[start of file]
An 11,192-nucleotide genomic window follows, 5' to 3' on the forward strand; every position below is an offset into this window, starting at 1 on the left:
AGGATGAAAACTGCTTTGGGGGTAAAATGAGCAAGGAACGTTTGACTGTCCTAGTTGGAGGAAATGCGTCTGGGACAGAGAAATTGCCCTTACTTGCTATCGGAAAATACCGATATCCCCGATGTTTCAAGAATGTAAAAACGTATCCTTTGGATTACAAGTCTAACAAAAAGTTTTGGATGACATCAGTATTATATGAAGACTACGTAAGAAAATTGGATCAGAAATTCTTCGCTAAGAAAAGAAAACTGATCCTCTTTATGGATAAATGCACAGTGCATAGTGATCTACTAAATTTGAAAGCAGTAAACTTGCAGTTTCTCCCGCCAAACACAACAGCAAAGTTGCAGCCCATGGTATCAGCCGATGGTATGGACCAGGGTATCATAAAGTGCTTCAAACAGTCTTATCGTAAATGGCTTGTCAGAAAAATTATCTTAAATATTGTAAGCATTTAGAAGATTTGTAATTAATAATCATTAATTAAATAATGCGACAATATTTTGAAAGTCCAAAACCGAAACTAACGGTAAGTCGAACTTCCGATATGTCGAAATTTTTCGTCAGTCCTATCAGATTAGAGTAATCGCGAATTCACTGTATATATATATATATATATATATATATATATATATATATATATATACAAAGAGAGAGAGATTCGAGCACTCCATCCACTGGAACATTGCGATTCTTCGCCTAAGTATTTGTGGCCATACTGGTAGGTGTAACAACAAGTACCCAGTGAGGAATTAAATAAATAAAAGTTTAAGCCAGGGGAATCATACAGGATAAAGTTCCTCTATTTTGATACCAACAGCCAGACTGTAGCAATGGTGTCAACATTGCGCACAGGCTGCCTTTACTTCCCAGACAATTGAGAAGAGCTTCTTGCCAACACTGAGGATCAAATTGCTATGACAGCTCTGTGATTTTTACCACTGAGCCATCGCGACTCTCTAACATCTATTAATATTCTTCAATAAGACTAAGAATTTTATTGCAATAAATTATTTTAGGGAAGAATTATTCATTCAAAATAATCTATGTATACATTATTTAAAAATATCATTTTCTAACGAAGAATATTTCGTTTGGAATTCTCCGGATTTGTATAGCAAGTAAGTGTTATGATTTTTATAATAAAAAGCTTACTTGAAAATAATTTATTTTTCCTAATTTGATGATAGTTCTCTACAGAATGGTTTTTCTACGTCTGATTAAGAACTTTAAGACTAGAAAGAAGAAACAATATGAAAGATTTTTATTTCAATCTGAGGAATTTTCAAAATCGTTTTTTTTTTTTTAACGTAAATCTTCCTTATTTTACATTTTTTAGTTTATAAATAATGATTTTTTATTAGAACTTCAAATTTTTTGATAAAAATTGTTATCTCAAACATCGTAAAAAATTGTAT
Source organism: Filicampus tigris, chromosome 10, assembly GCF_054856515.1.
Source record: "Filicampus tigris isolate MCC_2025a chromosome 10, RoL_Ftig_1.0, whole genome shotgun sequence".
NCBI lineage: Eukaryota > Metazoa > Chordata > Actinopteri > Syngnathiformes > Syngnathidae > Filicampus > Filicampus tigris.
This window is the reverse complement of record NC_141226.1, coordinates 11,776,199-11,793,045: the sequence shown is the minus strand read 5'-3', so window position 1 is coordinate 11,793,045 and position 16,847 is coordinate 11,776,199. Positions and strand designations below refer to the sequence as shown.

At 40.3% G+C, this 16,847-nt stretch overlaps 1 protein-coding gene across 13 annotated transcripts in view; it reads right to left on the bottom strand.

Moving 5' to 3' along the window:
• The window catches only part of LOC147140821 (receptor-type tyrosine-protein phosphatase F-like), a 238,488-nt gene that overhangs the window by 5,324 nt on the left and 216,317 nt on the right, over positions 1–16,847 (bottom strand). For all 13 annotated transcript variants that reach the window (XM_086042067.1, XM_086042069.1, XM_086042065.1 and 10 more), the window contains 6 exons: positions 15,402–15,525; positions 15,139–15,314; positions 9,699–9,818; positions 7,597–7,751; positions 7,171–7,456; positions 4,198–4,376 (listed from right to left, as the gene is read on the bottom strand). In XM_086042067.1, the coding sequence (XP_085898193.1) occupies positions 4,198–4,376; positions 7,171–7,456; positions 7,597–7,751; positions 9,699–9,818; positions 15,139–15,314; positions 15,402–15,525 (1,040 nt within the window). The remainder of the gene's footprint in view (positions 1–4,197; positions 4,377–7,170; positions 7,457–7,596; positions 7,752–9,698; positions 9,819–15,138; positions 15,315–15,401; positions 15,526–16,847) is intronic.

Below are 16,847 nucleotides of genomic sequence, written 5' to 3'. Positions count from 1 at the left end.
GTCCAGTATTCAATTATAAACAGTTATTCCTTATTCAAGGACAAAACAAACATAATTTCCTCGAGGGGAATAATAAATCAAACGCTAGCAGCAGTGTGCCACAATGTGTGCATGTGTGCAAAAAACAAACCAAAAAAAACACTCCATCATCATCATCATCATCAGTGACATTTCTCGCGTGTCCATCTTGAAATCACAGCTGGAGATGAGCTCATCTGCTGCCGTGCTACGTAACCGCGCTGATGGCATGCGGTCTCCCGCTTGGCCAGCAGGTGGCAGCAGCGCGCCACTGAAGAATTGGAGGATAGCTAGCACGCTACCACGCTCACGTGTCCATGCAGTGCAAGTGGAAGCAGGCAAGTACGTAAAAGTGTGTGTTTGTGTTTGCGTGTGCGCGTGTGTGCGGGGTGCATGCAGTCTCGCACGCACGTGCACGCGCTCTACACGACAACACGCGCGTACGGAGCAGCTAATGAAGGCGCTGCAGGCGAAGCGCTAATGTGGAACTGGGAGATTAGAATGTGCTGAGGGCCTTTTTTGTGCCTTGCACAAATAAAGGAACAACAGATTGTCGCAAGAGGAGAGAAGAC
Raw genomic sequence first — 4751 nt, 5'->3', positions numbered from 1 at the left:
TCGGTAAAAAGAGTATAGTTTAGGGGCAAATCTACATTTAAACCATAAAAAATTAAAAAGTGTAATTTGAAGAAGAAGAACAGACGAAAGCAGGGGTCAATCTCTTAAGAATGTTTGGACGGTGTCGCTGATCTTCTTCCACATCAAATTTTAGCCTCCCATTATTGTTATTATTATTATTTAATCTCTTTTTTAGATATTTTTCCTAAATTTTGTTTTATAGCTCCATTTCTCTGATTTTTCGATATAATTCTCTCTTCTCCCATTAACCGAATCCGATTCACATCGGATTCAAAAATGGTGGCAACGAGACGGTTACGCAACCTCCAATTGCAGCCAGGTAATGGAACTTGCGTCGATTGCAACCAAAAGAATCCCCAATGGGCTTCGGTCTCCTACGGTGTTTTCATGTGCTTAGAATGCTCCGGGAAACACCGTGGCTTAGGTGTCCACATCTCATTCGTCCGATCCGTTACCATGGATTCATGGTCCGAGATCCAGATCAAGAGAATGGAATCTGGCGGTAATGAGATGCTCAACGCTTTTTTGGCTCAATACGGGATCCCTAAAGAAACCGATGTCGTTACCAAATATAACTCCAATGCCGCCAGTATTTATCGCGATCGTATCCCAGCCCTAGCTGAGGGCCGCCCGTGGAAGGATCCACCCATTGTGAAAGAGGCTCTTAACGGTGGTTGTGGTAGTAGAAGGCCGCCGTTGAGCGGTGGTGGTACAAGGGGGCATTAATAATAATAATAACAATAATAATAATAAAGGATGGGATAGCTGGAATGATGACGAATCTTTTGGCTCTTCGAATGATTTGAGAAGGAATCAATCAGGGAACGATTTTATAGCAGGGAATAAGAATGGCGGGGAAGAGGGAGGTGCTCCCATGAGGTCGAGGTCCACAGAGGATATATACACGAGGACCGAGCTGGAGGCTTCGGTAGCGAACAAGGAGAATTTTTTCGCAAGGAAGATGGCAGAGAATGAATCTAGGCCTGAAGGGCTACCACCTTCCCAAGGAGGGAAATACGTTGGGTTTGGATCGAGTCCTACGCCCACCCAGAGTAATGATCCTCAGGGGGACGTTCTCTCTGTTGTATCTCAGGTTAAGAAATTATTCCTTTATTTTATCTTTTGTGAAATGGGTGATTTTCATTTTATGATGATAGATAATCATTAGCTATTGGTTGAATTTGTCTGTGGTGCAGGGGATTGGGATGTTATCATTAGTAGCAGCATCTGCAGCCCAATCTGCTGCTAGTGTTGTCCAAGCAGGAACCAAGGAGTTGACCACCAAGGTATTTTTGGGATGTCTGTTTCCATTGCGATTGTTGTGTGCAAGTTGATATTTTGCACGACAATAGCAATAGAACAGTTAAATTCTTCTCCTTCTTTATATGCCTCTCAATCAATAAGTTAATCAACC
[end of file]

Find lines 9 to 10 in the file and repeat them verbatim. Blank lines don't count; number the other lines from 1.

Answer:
• The window catches only part of LOC147140821 (receptor-type tyrosine-protein phosphatase F-like), a 238,488-nt gene that overhangs the window by 5,324 nt on the left and 216,317 nt on the right, over positions 1–16,847 (bottom strand). For all 13 annotated transcript variants that reach the window (XM_086042067.1, XM_086042069.1, XM_086042065.1 and 10 more), the window contains 6 exons: positions 15,402–15,525; positions 15,139–15,314; positions 9,699–9,818; positions 7,597–7,751; positions 7,171–7,456; positions 4,198–4,376 (listed from right to left, as the gene is read on the bottom strand). In XM_086042067.1, the coding sequence (XP_085898193.1) occupies positions 4,198–4,376; positions 7,171–7,456; positions 7,597–7,751; positions 9,699–9,818; positions 15,139–15,314; positions 15,402–15,525 (1,040 nt within the window). The remainder of the gene's footprint in view (positions 1–4,197; positions 4,377–7,170; positions 7,457–7,596; positions 7,752–9,698; positions 9,819–15,138; positions 15,315–15,401; positions 15,526–16,847) is intronic.

Below are 16,847 nucleotides of genomic sequence, written 5' to 3'. Positions count from 1 at the left end.